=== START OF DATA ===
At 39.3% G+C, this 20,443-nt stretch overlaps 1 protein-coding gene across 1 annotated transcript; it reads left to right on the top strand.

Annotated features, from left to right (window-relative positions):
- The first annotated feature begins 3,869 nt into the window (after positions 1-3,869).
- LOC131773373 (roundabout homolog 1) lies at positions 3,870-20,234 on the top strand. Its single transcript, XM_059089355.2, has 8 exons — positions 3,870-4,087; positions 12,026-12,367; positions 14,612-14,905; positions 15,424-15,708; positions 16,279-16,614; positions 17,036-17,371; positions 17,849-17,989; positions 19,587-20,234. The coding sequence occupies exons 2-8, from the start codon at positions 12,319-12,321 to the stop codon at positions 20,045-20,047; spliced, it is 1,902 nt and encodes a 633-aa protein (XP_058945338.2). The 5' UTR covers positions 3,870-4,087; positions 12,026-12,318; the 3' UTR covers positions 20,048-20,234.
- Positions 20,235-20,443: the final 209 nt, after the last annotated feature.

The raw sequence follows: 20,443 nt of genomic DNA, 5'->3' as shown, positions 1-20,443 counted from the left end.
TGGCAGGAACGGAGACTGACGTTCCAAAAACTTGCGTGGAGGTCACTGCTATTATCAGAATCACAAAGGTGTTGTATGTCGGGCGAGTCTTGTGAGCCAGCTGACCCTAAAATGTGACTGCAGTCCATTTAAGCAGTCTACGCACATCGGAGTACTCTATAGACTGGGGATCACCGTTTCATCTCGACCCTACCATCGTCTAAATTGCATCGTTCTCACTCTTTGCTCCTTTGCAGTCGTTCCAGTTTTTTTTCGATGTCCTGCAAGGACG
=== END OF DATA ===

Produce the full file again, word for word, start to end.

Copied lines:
At 39.3% G+C, this 20,443-nt stretch overlaps 1 protein-coding gene across 1 annotated transcript; it reads left to right on the top strand.

Annotated features, from left to right (window-relative positions):
- The first annotated feature begins 3,869 nt into the window (after positions 1-3,869).
- LOC131773373 (roundabout homolog 1) lies at positions 3,870-20,234 on the top strand. Its single transcript, XM_059089355.2, has 8 exons — positions 3,870-4,087; positions 12,026-12,367; positions 14,612-14,905; positions 15,424-15,708; positions 16,279-16,614; positions 17,036-17,371; positions 17,849-17,989; positions 19,587-20,234. The coding sequence occupies exons 2-8, from the start codon at positions 12,319-12,321 to the stop codon at positions 20,045-20,047; spliced, it is 1,902 nt and encodes a 633-aa protein (XP_058945338.2). The 5' UTR covers positions 3,870-4,087; positions 12,026-12,318; the 3' UTR covers positions 20,048-20,234.
- Positions 20,235-20,443: the final 209 nt, after the last annotated feature.

The raw sequence follows: 20,443 nt of genomic DNA, 5'->3' as shown, positions 1-20,443 counted from the left end.
TGGCAGGAACGGAGACTGACGTTCCAAAAACTTGCGTGGAGGTCACTGCTATTATCAGAATCACAAAGGTGTTGTATGTCGGGCGAGTCTTGTGAGCCAGCTGACCCTAAAATGTGACTGCAGTCCATTTAAGCAGTCTACGCACATCGGAGTACTCTATAGACTGGGGATCACCGTTTCATCTCGACCCTACCATCGTCTAAATTGCATCGTTCTCACTCTTTGCTCCTTTGCAGTCGTTCCAGTTTTTTTTCGATGTCCTGCAAGGACG